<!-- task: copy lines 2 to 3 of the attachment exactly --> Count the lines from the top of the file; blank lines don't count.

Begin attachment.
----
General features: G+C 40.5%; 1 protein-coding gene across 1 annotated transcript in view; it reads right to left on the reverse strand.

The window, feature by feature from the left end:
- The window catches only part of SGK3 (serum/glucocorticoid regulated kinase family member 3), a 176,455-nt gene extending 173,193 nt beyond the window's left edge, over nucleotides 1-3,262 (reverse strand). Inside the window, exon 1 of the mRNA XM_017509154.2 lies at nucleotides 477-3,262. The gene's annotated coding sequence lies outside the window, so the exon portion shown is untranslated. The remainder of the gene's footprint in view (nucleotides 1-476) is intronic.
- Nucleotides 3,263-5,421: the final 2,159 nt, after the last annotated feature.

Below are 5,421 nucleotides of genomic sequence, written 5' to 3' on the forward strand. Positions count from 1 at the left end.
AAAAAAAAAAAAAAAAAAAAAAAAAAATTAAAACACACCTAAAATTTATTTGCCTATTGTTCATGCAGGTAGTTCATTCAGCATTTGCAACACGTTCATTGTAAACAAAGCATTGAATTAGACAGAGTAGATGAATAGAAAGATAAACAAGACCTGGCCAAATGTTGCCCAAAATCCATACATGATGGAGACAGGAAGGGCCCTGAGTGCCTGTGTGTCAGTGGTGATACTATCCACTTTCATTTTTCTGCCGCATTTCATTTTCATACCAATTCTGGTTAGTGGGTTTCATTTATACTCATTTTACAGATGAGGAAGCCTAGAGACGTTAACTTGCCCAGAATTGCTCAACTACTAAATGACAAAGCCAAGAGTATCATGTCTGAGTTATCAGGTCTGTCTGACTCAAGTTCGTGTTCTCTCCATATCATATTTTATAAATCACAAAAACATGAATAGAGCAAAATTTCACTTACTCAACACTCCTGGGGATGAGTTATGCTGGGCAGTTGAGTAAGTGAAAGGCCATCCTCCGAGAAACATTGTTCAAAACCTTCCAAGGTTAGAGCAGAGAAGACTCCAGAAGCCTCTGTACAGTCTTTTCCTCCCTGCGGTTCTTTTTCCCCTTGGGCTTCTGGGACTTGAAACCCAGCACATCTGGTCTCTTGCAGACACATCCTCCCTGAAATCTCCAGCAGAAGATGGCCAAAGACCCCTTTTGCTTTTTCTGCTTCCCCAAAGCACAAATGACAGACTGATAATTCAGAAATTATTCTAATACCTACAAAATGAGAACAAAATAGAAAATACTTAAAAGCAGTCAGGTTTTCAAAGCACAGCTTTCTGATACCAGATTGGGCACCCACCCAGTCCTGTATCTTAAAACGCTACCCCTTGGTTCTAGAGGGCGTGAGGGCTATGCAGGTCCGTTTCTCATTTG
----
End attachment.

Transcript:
The window, feature by feature from the left end:
- The window catches only part of SGK3 (serum/glucocorticoid regulated kinase family member 3), a 176,455-nt gene extending 173,193 nt beyond the window's left edge, over nucleotides 1-3,262 (reverse strand). Inside the window, exon 1 of the mRNA XM_017509154.2 lies at nucleotides 477-3,262. The gene's annotated coding sequence lies outside the window, so the exon portion shown is untranslated. The remainder of the gene's footprint in view (nucleotides 1-476) is intronic.